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Senate Passes Tax Bill; Congress' Next Job: Avoiding a Shutdown; No Positive Train Control at Amtrak Crash Site. Aired 4- 4:30a ET

Aired December 20, 2017 - 04:00   ET



[04:00:14] MIKE PENCE, VICE PRESIDENT OF THE UNITED STATES: The ayes are 51, the nays are 48. The Tax Cuts and Jobs Act is passed.


DAVE BRIGGS, CNN ANCHOR: Breaking news this morning: a major rewrite of the tax code is on the way. The Senate passed this bill early this morning. It gives Republicans their first big win of the year. How will it impact the economy and all of you?

CHRISTINE ROMANS, CNN ANCHOR: And the government shutdown could be days away. What's holding up lawmakers and what's most likely to happen by Friday?

Good morning, everyone. Welcome to EARLY START. I'm Christine Romans.

BRIGGS: I'm Dave Briggs. It's been 30 years since the tax code was overhauled. It's Wednesday, December 20th, it's 4:00 a.m. in the East.

Historic day as Republicans big tax overhaul is all but a done deal. In this early morning vote, just a few hours ago, the Senate approved the final version of the bill scoring Republicans for significant legislative win since President Trump took office. The measure, yes, has proven unpopular in most polls. It passed along party lines, 51- 48.

ROMANS: The approval came over the objection of Democrats and protesters in the gallery.



UNIDENTIFIED MALE: The sergeant-at-arms will restore order in the gallery.


ROMANS: President Trump celebrating on Twitter moments after the vote. The United States Senate just passed the biggest in history tax cut, and reform bill. Terrible individual mandate from Obamacare repealed.

BRIGGS: The president inviting Republicans to join him at the White House this afternoon to tout passage of this landmark legislation. The only hitch, that will have to wait until the house goes through the motions of passing the bill again.

CNN's Phil Mattingly up all night on Capitol Hill has the latest.


PHIL MATTINGLY, CNN CONGRESSIONAL CORRESPONDENT: Well, Christine and Dave, without any question at all, the biggest hurdle Republicans face as they tried to pass their tax overall, something that hasn't been done in 31 years, getting it through the U.S. Senate. And early on Wednesday morning, that's exactly what they did. By a vote of 51-48, along partisan lines, every Republican that was in attendance voted for their $1.5 trillion tax plan.

Now, Republicans say this is something that will benefit the middle class, that on the corporate side will completely overhaul how the code currently stands. It's something Democrats have attacked, saying that the corporate cuts are skewed heavily in the favor of business. The individual cuts they expire at a certain point aren't nearly robust enough.

Republicans say even though current polling shows that Americans don't trust this bill, aren't sure what it will actually do, they're willing to sell it.

Take a listen to how Senate Majority Leader Mitch McConnell responded to my question after the vote.

Do you believe there's a need for Republicans to go out and sell this bill given kind of how Americans are currently viewing it?

SEN. MITCH MCCONNELL (R-KY), MAJORITY LEADER: Absolutely. We're looking forward to it. My view of this, if we can't sell this to the American people, we ought to go into another line of work.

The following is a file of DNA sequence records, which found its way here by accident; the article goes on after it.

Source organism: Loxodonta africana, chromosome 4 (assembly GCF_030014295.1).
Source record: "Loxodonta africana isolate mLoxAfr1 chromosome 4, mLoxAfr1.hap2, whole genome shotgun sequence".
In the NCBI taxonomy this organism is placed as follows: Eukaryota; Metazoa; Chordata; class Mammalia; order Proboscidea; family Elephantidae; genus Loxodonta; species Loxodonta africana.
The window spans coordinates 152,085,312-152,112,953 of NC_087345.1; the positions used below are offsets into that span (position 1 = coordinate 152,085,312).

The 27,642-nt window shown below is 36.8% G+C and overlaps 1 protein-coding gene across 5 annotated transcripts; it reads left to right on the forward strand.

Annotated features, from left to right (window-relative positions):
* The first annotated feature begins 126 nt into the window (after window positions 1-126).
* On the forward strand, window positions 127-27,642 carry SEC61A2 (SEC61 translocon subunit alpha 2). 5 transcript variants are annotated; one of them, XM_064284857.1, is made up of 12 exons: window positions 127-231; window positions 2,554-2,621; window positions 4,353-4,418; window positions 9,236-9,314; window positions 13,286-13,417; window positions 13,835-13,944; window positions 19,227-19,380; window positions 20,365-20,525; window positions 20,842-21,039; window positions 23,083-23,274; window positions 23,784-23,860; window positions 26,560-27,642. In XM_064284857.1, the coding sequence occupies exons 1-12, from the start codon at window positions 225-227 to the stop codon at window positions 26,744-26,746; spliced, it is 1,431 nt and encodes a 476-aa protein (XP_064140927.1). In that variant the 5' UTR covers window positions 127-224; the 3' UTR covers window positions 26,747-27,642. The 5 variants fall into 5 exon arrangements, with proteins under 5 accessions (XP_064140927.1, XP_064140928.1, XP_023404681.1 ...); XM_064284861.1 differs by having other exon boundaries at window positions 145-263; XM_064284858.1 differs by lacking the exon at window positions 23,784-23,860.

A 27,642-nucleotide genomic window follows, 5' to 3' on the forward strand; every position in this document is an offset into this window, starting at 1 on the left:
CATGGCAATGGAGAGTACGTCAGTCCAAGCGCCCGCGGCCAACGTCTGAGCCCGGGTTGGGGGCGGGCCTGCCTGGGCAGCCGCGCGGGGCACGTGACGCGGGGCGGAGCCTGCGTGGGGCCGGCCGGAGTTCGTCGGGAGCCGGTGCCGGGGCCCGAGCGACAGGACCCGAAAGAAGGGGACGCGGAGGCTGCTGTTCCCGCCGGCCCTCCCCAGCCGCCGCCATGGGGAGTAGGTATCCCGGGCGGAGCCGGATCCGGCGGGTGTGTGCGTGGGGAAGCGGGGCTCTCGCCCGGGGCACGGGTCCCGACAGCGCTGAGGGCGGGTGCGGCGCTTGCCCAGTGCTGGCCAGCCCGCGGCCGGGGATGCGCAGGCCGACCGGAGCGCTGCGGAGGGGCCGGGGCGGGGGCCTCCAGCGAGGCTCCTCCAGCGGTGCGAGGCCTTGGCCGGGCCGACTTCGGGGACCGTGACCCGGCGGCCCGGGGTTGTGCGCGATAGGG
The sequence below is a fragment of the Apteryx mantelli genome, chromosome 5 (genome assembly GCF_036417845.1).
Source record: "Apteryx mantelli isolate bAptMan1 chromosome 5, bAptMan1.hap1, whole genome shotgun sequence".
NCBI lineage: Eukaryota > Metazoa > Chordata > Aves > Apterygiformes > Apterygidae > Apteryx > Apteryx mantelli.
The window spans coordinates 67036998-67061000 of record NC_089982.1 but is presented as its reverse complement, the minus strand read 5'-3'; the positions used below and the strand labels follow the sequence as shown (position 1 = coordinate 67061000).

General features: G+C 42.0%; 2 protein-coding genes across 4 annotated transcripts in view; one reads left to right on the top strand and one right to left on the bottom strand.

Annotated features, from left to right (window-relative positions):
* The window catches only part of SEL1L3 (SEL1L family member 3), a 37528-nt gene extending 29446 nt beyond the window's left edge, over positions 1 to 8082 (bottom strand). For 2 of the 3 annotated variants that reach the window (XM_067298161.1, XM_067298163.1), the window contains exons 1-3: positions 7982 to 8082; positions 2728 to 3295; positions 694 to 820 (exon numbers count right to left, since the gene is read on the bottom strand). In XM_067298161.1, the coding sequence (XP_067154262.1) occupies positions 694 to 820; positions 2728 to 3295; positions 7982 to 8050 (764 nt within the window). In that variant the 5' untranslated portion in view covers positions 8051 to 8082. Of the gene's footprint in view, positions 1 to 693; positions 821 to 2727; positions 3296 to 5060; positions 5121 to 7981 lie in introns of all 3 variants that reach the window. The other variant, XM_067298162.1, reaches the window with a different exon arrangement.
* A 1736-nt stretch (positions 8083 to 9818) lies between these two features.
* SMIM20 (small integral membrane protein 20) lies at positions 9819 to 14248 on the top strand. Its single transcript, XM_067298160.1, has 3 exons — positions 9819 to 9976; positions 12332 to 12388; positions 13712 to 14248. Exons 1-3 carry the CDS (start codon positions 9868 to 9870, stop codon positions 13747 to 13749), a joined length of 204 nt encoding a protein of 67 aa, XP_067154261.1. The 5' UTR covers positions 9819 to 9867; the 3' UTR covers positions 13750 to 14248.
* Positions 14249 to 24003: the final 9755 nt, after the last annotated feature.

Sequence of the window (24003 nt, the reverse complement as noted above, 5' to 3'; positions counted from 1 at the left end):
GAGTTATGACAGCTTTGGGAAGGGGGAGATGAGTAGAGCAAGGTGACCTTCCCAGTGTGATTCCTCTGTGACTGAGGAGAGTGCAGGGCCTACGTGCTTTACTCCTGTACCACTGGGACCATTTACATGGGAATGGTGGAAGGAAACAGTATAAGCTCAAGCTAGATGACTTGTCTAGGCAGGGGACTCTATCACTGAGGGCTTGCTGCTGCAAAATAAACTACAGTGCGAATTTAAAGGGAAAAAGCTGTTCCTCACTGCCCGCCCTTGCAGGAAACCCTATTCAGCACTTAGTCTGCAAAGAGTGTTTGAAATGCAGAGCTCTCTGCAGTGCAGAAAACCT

MATTINGLY: Now, guys, in an interesting wrinkle, this vote wasn't the final vote. The House still has to vote again. That's right, the House voted on Tuesday to pass the bill, 227 to 203. Another big vote. The expectation was the Senate vote would be it. It would be headed to President Trump's desk. Well, not anymore, because of the Senate budget rules, three small provisions technical corrections were pulled out of the Senate bill. That means it has to go back to the House.

Now, this isn't any type of big problem. The bill is in no danger at all. House Republicans will pass it Wednesday, probably shortly afternoon -- Christine and Dave.


ROMANS: All right. A long night for Phil Mattingly. Thanks, Phil. Democratic frustration boiling over leading up to that vote. Minority Leader Chuck Schumer pausing his closing arguments to scold Republicans talking during his remarks.


SEN. CHUCK SCHUMER (D-NY), MINORITY LEADER: Nearly 145 million middle class families under $200,000 will either get tax hikes -- can we have order, Mr. President?

UNIDENTIFIED MALE: The Senate will be in order.

SCHUMER: This is serious stuff. We believe you're messing up America. You could pay attention for a couple of minutes.


BRIGGS: Scolding indeed. No shortage of reaction after the vote, including this tweet from Virginia's Tim Kaine, the former vice presidential candidate. This secret, rushed partisan tax bill in no way truly reforms the system. What we need to reform is Congress and that's what we'll do in the midterms.

ROMANS: All right. So, what's in it? What's in it and what does it mean for you?

OK. The GOP tax bill promises big corporate tax cuts with the hope those tax savings will create more jobs, but if the bill passes just 14 percent of American CEOs plan to boost investment, spending on things like new equipment in factories which can lead to hiring. That's according to a survey of top business leaders.

The bill slashes the corporate rate. It offers incentives to bring foreign cash back home.

The companies have plenty of cash and unemployment is at a 17-year low.

[04:05:00] So, business tax cuts don't guarantee a hiring boom. In fact, a recent survey found fewer than half of CEOs plan to ramp hiring in the next six months overall, with or without the tax bill. Instead investors expect Wall Street not Main Street to help with buybacks.

And one billionaire businessman calls it pure fancy that the tax bill will bring higher wages and growth. Michael Bloomberg calls the bill a trillion dollar blunder, writing in an op-ed that CEOs aren't waiting on a tax cut to jump-start the economy.